Monday, August 27, 2007

Long-Term File Backup and Integrity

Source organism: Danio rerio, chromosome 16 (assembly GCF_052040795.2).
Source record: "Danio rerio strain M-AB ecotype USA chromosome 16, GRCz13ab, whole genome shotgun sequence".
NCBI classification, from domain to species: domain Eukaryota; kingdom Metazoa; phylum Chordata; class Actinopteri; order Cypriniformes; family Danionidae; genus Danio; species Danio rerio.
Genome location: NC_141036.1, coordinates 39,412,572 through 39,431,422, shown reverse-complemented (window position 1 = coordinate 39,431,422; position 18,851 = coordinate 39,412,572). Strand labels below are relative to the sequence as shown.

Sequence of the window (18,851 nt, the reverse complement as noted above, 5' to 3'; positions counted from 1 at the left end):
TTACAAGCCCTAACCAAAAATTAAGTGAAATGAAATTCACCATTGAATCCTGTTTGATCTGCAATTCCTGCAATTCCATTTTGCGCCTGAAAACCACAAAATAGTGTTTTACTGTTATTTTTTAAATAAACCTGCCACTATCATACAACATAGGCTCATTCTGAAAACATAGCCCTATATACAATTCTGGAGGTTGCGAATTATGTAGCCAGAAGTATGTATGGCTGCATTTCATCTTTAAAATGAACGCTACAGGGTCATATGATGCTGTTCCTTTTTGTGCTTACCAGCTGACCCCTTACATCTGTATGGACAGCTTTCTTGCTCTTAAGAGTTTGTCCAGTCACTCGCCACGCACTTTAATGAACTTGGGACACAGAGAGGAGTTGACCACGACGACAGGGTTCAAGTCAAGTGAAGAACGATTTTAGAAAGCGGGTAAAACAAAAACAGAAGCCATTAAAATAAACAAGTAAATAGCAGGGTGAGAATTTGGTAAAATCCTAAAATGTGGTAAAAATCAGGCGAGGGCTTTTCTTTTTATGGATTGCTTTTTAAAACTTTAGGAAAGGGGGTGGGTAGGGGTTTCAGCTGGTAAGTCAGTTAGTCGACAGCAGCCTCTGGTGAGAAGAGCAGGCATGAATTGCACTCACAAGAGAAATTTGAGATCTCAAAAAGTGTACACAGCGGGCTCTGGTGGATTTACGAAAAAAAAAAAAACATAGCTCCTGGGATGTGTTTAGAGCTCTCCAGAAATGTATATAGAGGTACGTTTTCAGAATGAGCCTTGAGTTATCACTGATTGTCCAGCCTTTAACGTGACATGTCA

At some point, I began saving a lot of data on my computer. These data included copies of letters, photographs, and all sorts of other things. Over time, I transferred these data from one hard drive to another, or from hard drive to CD/DVD or vice versa. On rare occasions, I would find that a file that I thought I had saved properly had somehow become corrupt. I also wondered whether I would even notice if some old files somehow disappeared from my system. These thoughts prompted me to think about adopting or developing a reliable way of making sure that my files remained in good condition over time. The Contours of the Problem It seemed to me that there were two basic concerns. One had to do with having a reliable backup system. Somehow, my files needed to move from my immediate workspace (where I had written a letter, scanned a document, imported a photograph, etc.) to longer-term storage, and I needed some reliable way of making sure that they survived each of those transitions. The other basic concern was that, in that process, the computer file that purported to be my saved document or photograph was, in fact, readable or otherwise usable. This second concern called for a way to verify the integrity of each of the saved files. (There is also an authenticity concern, not examined here, that raises the question of whether third parties have interfered with file contents in ways that a verification check might not reveal.) The backup component, in turn, seemed to have two subparts. First, I needed to have devices capable of capturing and preserving my files. Second, I needed a logging system of some sort, so that I could be confident that all of the files that had been on the original device were now present on the receiving device. Of course, a hard drive could capture my data, but would not necessarily preserve it. Hard disks were known to crash, to get stolen, and to suffer data loss when the computer system would shut down abruptly because of failure in some other component. I had long been in the habit of making backups. For some years, I had used tape for backups. More recently, I had switched to a combination of DVDs and offline hard drives. But it seemed that it could be complicated to know when a file or directory from an offline disk should be reintroduced -- to know, that is, that some file or directory on the computer had ceased to be useful and should be replaced by its backup. To avoid the need to undertake constant revalidations of large numbers of files, it made sense to work toward keeping as much data as possible offline, so that it would be unlikely to be affected by day-to-day issues in the functioning of the computer. For the files that did remain on the system, it seemed that there were two basic approaches, which one could characterize as "trust" or "verify." In the trust approach, a person would use backup software that would indicate that it had made a full, incremental, or other kind of backup; and collectively, those various backups would be assumed to provide an up-to-date counterpart of the data maintained on the system. In the verify approach, one would actually compare (by manual and/or automated means) the dates, sizes, names, and perhaps other details of the original files and the backups; and through this verification process, one could directly certify that the backup contained exactly one copy, and an accurate copy at that, of the online file. A simple example of the verify approach would be to note that, when copying one hard drive to another, there were exactly 2,324 files on both drives at the end of the copying process. Either approach would ideally produce a log of some sort, so that a person could reliably track down where the backup copy of a particular file was located. While either approach could fail, it seemed that the trust approach would be more vulnerable to, say, the unpleasant discovery that the backup did not contain what one assumed it contained. Verification of the quality of the copied files was more than a matter of noting that a certain file had been copied, or even that the copy bore the same name, date, time, and size. In some instances, Windows XP had been known to indicate that it had copied a file, but because the copying process was interrupted before completion, the copy did not actually contain the file's full data. At the start of this present inquiry, I had the general impression that there existed programs that would be capable of verifying that the copy was indeed a true and accurate one, but I had had very little actual exposure to the workings of any such programs. As a practical matter, the verification component of this inquiry also invoked the question of whether a file's format continued to be readable by currently available software and, if not, how one could become aware of that and respond to it on a timely basis. Working toward Solutions: Backup While corporate users might have more time and money for sophisticated approaches, my own needs and experiences suggested that I divide my data storage needs into three categories: online, offline, and offsite. Offsite was easiest to describe: it was, ideally, a copy of everything that I kept onsite, preserved solely for purposes of emergency backup. Of course, unless I planned to make trips to the offsite location every hour, there would be some slippage between the two. I could remedy that, in part, by using quasi-offsite storage. For example, if I kept my offsite storage at my office, I could put my latest offsite backups into my car and could them drop them at the office the next time I went there. That way, if my house burned down, my car would contain a fairly recent backup of my onsite data -- subject, of course, to the risk that the car might get too hot, too cold, or too humid, or that some thief or passenger would accidentally or intentionally damage or remove it. So offsite storage seemed derivative. It depended on what I was doing onsite. The onsite options, as I say, seemed to be divided between those things that I wanted or needed to keep online, i.e., immediately available on the computer, and those that I could keep offline, i.e., on a hard drive or DVD that I would connect to the computer as needed. For purposes of minimizing the backup and verification chore, the idea of keeping as much data as possible offline had been greatly advanced by the development of large-capacity hard drives and the proliferation of connection technologies. I could now get a large-capacity hard drive at a relatively low cost; could keep it on a shelf; and could connect it to my computer, within a minute or less, using USB, Firewire, or SATA cables. The concept, then, was that I could have my active-duty data on the computer, and my relatively inactive data on an offline (on-the-shelf) drive or DVD, and I could back them both up to another hard drive, normally kept offsite, every now and then -- weekly, or biweekly, or perhaps monthly. It could have made sense, in this scenario, to preserve historical backups in case the absence or corruption of a file was not immediately noticed (or to protect against vulnerability at those times when the offsite drive came back onsite to be updated). Protection against these risks would likely call for having more than one offsite drive. Aside from offsite backups, there would presumably also be onsite backups, made more frequently. Ideally, as I had experienced when I had used a tape drive, the backup software would kick in at scheduled times and would do its work in the background; and when it was full or finished, a reminder would pop up and I would replace the full tape with a new, empty one. It was now possible to do something similar with current backup software, using either online or mostly offline hard drives. (Quick searches at Newegg and Pricegrabber indicated that, at this writing, tape drives having 100GB or more of compressed capacity cost $400 or more, not counting media. Much smaller tape drives were available, but were still not competitive with hard drives or, increasingly, with flash drives.) Thus, a person would seemingly have three distinct sets of data at home. First, there would be online data, primarily stored in hard drives on the computer. Second, there would be offline data, stored in disks on the shelf. Third, there would be backups of the first two categories, made more frequently than was the case with the weekly, biweekly, or monthly offsite backups. And as a possible fourth category, there could be stacks of DVDs or other media containing archival copies of old backups, in case one wanted to refer back to, say, the status of a certain file as of January 1 of the previous year. Working toward Solutions: Verification For purposes of maximum protection against data loss, if it were feasible, a person would ideally undertake some kind of verification effort in each of the backup processes described above, and would also do some verification when files were being copied from one drive to another. Indeed, verification would ideally occur whenever files were duplicated, deleted, transferred, or otherwise altered, as compared to where they had been when someone last checked up on them. At the other extreme, a verification effort might catch most failures even if it was postponed until the last possible date. The last possible date would presumably be the date on which the backup source was no longer available or reliable. Thus, for example, if a person had a stack of CDs that contained a backup of his/her computer as of January 1, 1997, it might still be possible to verify the current data on one's computer against those old CDs, and that possibility might continue to exist for as long as the CDs did not get thrown out or become too old. The old CDs would not provide any insights regarding files that had been modified or created after January 1, 1997; but at least it could indicate whether the files that had remained unchanged since then were still in good condition. Since those old CDs could fade when nobody was looking, a more reasonable intermediate approach might be to go through the closet for old backups; do the comparison of then vs. now; restore old originals to replace corrupted current copies on the computer as appropriate; and then burn a new current backup of the system, to replace the old set in the closet. Before burning that new set, one would probably want to compare as many original sources as possible. That is, since the January 1, 1997 CDs would not contain more recent files, one might want to check the computer's current data, not only against that old set, but also against more recent sets. Current Technologies The foregoing discussion has already provided a partial answer to the question of what technologies, specifically, should one use for purposes of backup and verification of stored data. At present, for many, it may be fastest, most affordable, and most convenient to make backups on hard drives, supplemented for some purposes by DVDs or other increasingly affordable media (e.g., flash drives, dual-layer DVDs, DVD/RWs). Verification, for these purposes, commonly consists of a trust approach based upon the presumed functioning of the file copying setup (as when one transfers files from one computer to another using Windows Explorer) or of the backup software (which may offer the valid or invalid claim that it verifies the files it copies in terms that match the user's expectations). The foregoing discussion also leaves some things unanswered, however. On the backup side, how would one notice if some files accidentally vanished? As long as the data being backed up have not been used since the last backup, the number of files should be the same. Unfortunately, active-duty files do change in number. For instance, a document may divided into several subparts, or subparts may be combined into one file. It may not be feasible to examine files individually to insure that such changes are always authorized. Long-term archival backups on DVDs may be, ultimately, the only insurance against that sort of thing. It may be somewhat more possible, however, to proceed on a directory-by-directory basis, in an effort to provide a list of folders whose contents have changed since the previous backup. That sort of listing, with some filtering (e.g., to focus on user data files, as distinct from program files whose variations are beyond the average user's scrutiny), could provide at least an occasional heads-up as to what is changing in one's file collection. There were several different file verification technologies, at this writing, including Simple File Verification (SFV), Message-Digest algorithm 5 (md5), Secure Hash Algorithm 1 (sha1), and Checksum. A number of computer programs incorporated these technologies, in various ways. The common goal, in general terms, was to use the data within a file to calculate a number. A very simple example, simpler than the one at the foregoing Wikipedia link for Checksum, would arise where one combined the numerical value of letters together. In the string "adb," for instance, the letter "a" would have a value of 1, because it comes first in the alphabet; "d" would have a value of 4; and "b" would have a value of two. If the algorithm in question called for adding the first two letters and subtracting the third, the result would be 1 + 4 - 2 = 3. If one of the letters got changed, the result would not be 3 anymore. A person could store the value of 3, with that "adb" string, and could re-run the calculation at any time to make sure the string's contents had not changed. More complex algorithms, based upon large quantities of data within a file, significantly reduced the possibility that part of a file could change without also changing the resulting value. So, for these technologies, the basic idea was that one would calculate the sum when the file was created; would keep that sum with the file; and would refer back to it whenever one wanted to verify that the file had not changed. From the several technologies just mentioned, a number of Windows-compatible computer programs had been generated. These included FastSum (free command-line version; $14.95 graphical user interface (GUI) version); md5sum (free); sha1sum (free); FSUM (free); MD5Summer (postcardware); Advanced CheckSum Verifier ($14.95); eXpress CheckSum Verifier (free); HyberHasher ($10.00); EF CheckSum Manager (free); AccuHash ($19.95); MD5 CheckSum Verifier ($14.95); MD5 Checker (free); FileCheckMD5 (free); HashCalc (free); Turbo WinMD5 (free); File Ace ($29.95); Chaos MD5 (free); AccuHash ($19.95); GizmoHasher (free). Among those labeled as freeware, the programs bearing a rating of four or five stars from (which did not specify the number of votes in any case) included EF CheckSum Manager (four stars), MD5 Checker (five stars), and HashCalc (five stars). The only one bearing a rating of at least four stars from was FSUM (four votes). The only one rating above four stars from CNET's was GizmoHasher (4.5 stars from six voters; 1,172 downloads); next closest was MD5 Checker (3.5 stars from five voters, 16,539 downloads). Note: these several ratings sites did not necessarily carry all of these programs. Finally, free programs rated Excellent at included Windows Md5 Checksum (4.7, seven votes, 9,093 downloads), MD5 Calculator (5.0, six votes, 4,713 downloads), hkSFV (4.7, 17 votes, 10,283 downloads), and FileAlyzer (4.7, four votes, 2,283 downloads). [These last two paragraphs posted on Wikipedia.] Based upon this review, it appeared that the best free verification programs for Windows might include MD5 Checker, GizmoHasher, and the four from Softpedia. More detailed review of those programs' writeups suggested that GizmoHasher, Windows Md5 Checksum, and hkSFV would be especially useful for dealing with directories and with large numbers of files (as distinct from checking one file at a time). I wasn't able to find an English-language homepage for Windows Md5 Checksum, so as to learn more about its capabilities with multiple files and folders. The creator of GizmoHasher no longer appeared to be offering it, so there was no information there either. I also could not find a homepage for hkSFV. Lacking other clear guiding criteria, I started with hkSFV, the most popular by the measures cited in the previous paragraph. I ran hkSFV on a sample folder. It created a little SFV or MD5 file -- your choice -- in that same folder. My understanding was that I could then check that folder, a month or a year later, and the program would hopefully report if any file had gone bad. To test this, I changed one of the files. I inserted a plain text file in place of an Excel spreadsheet, and gave it the same name as the Excel spreadsheet. I also deleted several files. Then I ran hkSFV again, with cached mode off. Sure enough, it reported the deleted files as being not found. Oddly, unless I had made a mistake, it appeared to recognize that the text file with an .xls extension was actually a text file; I think it renamed it as filename.txt. But when I changed it back to .xls and tried again, the hkSFV program crashed, which was not entirely encouraging. I ran the same procedure again, once again opening my little MD5 file there in that folder, and yes, it definitely did rename the so-called .xls file to be, as it actually was, a .txt file; and it reported that that file was there OK. So while I was not too encouraged by the crash, I thought maybe I had caused it by fiddling with the folder while the program was open. I definitely did like its ability to supply correct file extensions. These steps were only the start of my process. Before I was going to be prepared to generate MD5 checksum for each data folder, I wanted to make sure that the folders contained actual working files, not just duds, and that they were in the proper archival format; and also that I had eliminated duplicates and had otherwise generally prepared the folder not to be changed very often. That would be a project for the future.